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The UK Political System

Democracy?
Not entirely. Democracy in its
purest form involves everyone
having their say. In ancient Athens
all citizens voted on every issue.
Except that women and slaves
were excluded.
Representative Democracy
We elect MPs to represent us. They
vote on matters in Parliament. MPs
usually vote according to what
their party’s policy is, unless they
disagree with it and rebel. THE
WHIP is a ‘tough’, ‘persuasive’ MP
who will try to pull his party’s MPs
into line.
A Referendum
These are rare in the UK. When a
very important decision on the
future of the country is required, a
special vote called a referendum is
called and every voter can choose.
Decisions like joining the European
Union or the Euro currency may be
examples of these.
‘Free vote’
Sometimes MPs don’t have to vote
with their party. These usually
involve matters of conscience like
abortion or fox hunting.
HOUSE OF LORDS
This is the UPPER CHAMBER of
parliament. They will check,
challenge, and approve decisions
made by the House of Commons.
Until recently all the Lords were
hereditary peers. This means that
they are ‘Lords’ because of their
family. It has been reformed and
these Lords were replaced with
appointed ones, called LIFE PEERS.

‘People’s Peers’
The House of Lords is in the
process of being REFORMED
(changed) and there may be calls
for it to be filled with ELECTED
people called ‘People’s Peers’
instead of the life peers.
RECAP: hereditary/life/peoples
peers
Devolution
The Scottish Parliament (Holyrood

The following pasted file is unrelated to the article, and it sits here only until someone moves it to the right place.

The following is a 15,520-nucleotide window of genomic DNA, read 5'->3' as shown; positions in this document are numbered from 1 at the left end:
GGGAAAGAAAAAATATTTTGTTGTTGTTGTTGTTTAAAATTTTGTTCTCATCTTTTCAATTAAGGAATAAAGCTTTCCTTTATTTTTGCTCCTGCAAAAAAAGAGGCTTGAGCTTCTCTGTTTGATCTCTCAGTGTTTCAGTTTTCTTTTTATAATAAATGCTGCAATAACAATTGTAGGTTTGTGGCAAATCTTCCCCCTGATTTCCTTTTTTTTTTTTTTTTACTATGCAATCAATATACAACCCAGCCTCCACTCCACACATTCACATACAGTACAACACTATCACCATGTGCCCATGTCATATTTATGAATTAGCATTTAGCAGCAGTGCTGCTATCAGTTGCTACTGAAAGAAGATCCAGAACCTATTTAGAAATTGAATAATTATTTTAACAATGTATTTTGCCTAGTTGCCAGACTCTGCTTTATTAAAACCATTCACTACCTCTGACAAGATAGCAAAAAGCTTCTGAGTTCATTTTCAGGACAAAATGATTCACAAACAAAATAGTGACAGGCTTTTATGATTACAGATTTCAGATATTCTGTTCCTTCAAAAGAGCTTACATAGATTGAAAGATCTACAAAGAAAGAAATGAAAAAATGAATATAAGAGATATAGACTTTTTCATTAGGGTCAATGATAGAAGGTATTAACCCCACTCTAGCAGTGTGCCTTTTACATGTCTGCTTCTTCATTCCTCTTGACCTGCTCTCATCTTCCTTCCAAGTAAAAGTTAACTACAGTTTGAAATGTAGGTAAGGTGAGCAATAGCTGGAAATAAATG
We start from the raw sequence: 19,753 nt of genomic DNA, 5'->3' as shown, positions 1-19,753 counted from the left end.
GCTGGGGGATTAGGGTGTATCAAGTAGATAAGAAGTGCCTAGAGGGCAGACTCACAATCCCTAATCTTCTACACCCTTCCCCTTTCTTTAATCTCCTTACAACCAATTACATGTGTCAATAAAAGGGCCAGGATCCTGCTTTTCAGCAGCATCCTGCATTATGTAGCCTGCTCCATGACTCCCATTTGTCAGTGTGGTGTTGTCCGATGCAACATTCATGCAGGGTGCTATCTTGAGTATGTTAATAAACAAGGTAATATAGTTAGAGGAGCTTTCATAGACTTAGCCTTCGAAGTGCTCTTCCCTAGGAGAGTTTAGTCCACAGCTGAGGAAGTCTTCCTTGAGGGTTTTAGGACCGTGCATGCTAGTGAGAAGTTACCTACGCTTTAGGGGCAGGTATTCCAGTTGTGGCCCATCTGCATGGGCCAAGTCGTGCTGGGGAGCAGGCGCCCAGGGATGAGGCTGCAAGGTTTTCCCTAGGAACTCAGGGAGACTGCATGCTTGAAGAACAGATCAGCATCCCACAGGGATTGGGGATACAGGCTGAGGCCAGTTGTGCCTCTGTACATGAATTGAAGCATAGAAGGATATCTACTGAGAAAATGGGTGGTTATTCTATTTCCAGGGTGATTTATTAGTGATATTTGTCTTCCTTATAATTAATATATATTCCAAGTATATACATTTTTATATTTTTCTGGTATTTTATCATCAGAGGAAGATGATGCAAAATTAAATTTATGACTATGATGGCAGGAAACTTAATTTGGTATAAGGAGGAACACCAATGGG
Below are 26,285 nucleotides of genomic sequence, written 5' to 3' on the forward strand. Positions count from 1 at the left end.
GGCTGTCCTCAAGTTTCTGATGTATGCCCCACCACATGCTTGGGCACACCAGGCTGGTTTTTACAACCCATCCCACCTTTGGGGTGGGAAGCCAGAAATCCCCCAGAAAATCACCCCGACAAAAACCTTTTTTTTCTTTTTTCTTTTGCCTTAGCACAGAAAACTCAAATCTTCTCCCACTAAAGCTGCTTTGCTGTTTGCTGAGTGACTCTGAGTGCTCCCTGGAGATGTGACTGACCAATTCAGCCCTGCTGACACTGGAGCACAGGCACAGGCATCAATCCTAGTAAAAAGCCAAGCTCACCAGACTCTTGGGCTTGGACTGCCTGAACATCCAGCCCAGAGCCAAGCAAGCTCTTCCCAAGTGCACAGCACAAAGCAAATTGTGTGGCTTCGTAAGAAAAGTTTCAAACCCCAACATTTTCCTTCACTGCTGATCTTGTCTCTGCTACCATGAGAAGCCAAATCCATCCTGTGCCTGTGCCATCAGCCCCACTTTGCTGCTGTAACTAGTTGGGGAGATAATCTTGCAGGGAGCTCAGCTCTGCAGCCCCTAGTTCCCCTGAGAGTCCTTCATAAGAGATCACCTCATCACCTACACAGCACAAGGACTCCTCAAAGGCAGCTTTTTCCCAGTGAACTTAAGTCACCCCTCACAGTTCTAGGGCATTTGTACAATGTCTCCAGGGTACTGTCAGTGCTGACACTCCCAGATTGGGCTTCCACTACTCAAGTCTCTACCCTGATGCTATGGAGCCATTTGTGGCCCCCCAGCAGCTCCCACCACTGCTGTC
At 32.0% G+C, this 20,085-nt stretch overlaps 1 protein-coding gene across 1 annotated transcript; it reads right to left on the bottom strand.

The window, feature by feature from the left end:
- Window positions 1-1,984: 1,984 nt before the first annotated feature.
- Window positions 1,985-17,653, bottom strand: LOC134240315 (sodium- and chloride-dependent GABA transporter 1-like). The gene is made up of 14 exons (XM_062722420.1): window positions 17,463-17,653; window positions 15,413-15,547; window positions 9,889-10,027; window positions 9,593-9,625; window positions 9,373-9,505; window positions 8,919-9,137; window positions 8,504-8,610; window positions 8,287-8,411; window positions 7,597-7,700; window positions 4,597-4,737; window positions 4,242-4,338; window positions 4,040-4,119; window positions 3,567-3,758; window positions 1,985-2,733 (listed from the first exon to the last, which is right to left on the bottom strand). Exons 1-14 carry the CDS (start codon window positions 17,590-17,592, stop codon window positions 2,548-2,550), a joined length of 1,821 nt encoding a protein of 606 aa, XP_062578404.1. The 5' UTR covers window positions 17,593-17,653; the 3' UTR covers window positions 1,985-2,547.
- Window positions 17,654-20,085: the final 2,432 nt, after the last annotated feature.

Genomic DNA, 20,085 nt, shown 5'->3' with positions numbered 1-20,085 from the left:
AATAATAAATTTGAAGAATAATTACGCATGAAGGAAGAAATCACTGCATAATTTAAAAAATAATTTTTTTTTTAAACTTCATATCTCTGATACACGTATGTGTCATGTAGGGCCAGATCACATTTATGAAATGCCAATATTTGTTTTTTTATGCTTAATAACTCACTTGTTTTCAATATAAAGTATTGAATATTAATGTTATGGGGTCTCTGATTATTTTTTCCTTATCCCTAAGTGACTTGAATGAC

in Edinburgh) and the Welsh
Assembly were both set up after
REFERANDA. Devolution means
shifting power away from the
centre. Scotland can raise its own
taxes and pass laws. Wales can
only discuss issues. The North of
Ireland has an assembly at
Stormont but is very unstable due
to the ‘Troubles’. Some other
regions like Cornwall and the North-
East have growing calls for
devolution.

VOTE VOTE VOTE!


The British way of counting votes is
called:
FIRST PAST THE POST
This means that people have one
vote in one area (constituency).
The candidate with the most votes
there gets elected to the House of
Commons (an MP~).
All the MPs in every party are
added up to see which has the
MAJORITY. Sometimes the winning
party actually has less votes than
the losing one!
Many people want a different
system. P.R. stands for
PROPORTIONAL REPRESENTATION.
Every vote counts, and the party
with the most votes gets a number
of seats IN PROPORTION to its
votes.
Both Labour and Conservative
oppose PR because they do very
well with FPP. Smaller parties like
LIBDEMS or Greens want it though.
‘Voter apathy’?
‘Apathy’ means ‘can’t be
bothered’. At least one in four
people in Britain do not vote. There
are many reasons for this:
• some say that people are just
lazy and new ways to vote like
SMS/text, email, digital TV or
phone-ins would improve ‘turn-
out’, or having POLLING
STATIONS in Tescos or petrol
stations.
• some say it is because people
feel DISILLUSIONED,
DISENGAGED and ALIENATED
from politics. Why should they
vote for parties that don’t
represent their views?
•Some say voting should be
compulsory
•Some say starting people earlier
will help, lowering the age to 16